The front label of a skincare product is no different than a clickbait headline—misleading, often sensationalized, and carefully crafted to tempt impulsive buyers without a full understanding of what they're actually getting.
At Bottlecode, we’re more interested in the back label—the ingredients—and ensuring that what’s inside actually matches the promises made on the front. In fact, we exist solely because we were fed up with the untruths that have been misleading and confusing men in the skincare aisle for far too long.
Here are seven of the most bogus skincare claims and what we do to help you avoid them.
Many people have been led to believe that all-natural products are a better, safer choice for sensitive skin. But, as one of our dermatologist advisors likes to say, “Poison ivy is natural. That doesn’t mean it’s safe.” Additionally, there’s no industry standard for what “all-natural” actually means and while some natural ingredients have passed the efficacy test, there’s little evidence to support the hype of many others.
Do some skincare ingredients provide anti-aging results? Yes. None better than sunscreen by the way. This claim is commonly displayed on products containing ingredients like retinol and vitamin C—both great anti-agers. Unfortunately, if you took the time to turn the bottle around and do some research, you’d find that, often, these powerhouse ingredients are formulated at such a low level they’re completely ineffective. Nothing more than snake-oil skincare.
Skincare takes time. Sure, things like hydrating moisturizers will provide instant results but this claim is more often used to market anti-aging night creams—promising younger-looking skin within weeks or even days. This is scientifically impossible. If you’re in your 30s or older, it takes at least a month for your skin cells to regenerate and reveal younger-looking skin. You can speed this process up slightly by using certain ingredients but you’re not going to wake up looking younger. Consistent, long-term use of anti-aging night cream (and daily SPF moisturizer) is the only way to slow the aging process.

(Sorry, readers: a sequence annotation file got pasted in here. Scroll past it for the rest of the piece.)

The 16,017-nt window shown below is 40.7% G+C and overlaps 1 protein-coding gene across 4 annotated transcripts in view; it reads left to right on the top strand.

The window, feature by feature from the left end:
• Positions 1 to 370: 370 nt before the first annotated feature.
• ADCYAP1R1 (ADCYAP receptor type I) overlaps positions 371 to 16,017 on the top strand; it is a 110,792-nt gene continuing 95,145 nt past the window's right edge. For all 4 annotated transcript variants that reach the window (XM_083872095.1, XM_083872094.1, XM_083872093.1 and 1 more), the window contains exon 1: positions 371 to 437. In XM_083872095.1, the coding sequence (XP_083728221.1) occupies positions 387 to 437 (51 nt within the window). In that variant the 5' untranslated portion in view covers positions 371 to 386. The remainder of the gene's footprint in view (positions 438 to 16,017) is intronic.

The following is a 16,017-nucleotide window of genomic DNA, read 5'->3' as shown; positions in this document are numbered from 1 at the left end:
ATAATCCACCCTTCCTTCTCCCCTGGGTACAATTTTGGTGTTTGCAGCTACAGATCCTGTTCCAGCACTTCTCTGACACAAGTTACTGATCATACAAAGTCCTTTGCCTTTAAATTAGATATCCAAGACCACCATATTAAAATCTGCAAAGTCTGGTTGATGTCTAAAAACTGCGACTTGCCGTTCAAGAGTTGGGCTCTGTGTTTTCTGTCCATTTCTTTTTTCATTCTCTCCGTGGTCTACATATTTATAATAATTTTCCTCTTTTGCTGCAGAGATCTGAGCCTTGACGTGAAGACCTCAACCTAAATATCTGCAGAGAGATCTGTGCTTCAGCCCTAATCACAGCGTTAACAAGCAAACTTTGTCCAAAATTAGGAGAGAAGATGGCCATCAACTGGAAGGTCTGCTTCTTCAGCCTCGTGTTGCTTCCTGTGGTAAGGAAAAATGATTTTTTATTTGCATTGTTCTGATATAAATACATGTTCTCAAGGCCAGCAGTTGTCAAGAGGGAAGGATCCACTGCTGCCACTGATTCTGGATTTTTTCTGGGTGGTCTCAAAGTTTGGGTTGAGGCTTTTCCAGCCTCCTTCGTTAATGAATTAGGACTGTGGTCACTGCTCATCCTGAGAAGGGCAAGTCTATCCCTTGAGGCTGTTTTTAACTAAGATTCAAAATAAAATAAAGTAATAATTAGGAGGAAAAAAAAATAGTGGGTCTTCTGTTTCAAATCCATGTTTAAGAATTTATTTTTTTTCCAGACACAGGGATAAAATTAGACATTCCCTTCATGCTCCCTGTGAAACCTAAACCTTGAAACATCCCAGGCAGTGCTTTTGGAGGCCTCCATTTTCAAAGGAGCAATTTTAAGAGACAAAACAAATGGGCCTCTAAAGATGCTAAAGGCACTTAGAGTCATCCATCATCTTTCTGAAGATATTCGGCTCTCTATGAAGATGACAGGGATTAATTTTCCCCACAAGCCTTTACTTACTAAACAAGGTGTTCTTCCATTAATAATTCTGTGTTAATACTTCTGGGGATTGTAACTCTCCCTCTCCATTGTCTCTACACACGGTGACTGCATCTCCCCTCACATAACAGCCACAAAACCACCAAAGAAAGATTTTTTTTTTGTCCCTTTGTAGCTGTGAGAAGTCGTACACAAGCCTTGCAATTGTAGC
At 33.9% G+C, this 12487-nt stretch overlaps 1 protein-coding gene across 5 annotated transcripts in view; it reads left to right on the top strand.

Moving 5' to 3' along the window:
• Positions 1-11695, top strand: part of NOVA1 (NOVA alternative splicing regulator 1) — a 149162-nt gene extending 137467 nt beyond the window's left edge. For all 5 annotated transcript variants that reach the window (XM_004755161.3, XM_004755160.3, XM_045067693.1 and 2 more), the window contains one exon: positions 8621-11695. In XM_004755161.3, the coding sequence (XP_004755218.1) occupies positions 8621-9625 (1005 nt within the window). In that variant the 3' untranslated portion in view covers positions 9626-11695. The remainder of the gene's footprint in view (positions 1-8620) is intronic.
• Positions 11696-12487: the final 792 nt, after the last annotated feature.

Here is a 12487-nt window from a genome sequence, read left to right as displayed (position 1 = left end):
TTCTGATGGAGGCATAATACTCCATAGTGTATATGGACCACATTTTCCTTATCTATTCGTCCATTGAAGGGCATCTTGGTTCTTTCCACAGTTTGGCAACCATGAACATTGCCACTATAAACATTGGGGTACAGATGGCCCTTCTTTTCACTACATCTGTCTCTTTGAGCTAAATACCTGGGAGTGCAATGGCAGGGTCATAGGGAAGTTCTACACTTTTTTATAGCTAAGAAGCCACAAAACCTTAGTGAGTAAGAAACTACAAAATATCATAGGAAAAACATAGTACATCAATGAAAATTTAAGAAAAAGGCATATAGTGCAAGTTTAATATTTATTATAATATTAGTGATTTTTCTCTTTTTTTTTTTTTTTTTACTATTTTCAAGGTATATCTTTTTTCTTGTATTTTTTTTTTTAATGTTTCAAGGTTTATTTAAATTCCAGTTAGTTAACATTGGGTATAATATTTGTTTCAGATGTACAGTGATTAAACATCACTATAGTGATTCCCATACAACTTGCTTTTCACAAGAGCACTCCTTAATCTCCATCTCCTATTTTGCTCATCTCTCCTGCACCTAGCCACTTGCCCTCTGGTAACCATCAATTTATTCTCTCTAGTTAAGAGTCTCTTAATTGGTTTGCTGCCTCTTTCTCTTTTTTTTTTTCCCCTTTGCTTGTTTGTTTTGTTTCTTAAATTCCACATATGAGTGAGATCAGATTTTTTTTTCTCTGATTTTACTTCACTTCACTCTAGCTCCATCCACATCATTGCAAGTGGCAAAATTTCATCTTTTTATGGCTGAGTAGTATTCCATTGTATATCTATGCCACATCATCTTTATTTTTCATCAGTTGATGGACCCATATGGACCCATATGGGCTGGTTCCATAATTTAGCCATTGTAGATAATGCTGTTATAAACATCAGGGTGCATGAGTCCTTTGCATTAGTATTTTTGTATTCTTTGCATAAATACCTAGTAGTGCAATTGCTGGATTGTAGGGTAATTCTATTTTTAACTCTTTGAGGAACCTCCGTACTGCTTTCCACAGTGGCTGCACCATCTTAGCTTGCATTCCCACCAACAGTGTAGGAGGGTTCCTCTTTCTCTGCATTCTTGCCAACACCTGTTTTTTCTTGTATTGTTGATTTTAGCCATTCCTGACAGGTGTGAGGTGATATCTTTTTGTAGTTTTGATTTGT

Skincare is never one-size-fits-all. This claim either means that the product contains zero beneficial ingredients and it’s only suitable for all skin types because it does nothing at all. Or, it’s just an outright lie. Often found on cleansers, this is one of the most overused phrases in skincare. Hell, we even carry certain products that tout this on their label. That said, we completely disregard it. Instead, we actually analyze the ingredients to ensure that before recommending a product it’s actually a good match for your skin type and goals.
Maximum strength is generally used to market products that have a higher amount of a certain active ingredient. But more is not always better (if only skincare were so easy). Rather, the efficacy of a product comes down to the carefully crafted formulation, the side-kick ingredients that assist the active ingredients, and whether or not a product is formulated at a proper strength for you. Can your skin even handle maximum strength?
Some companies emphasize this phrase as a way to make you think that the FDA has signed off on the results that a product promises. But this is far from the truth. The Skincare industry is largely unregulated by the FDA. The FDA only approves whether a product is safe to use in the manner in which the manufacturer says. Things like “for external use only”. The FDA is not your skincare buddy.
Your brain interprets this as “all dermatologists approve, recommend, and love the product.” But it actually means that one dermatologist on the manufacturer’s payroll approved the product. This is why it’s best to have an unbiased expert review and recommend products just for you.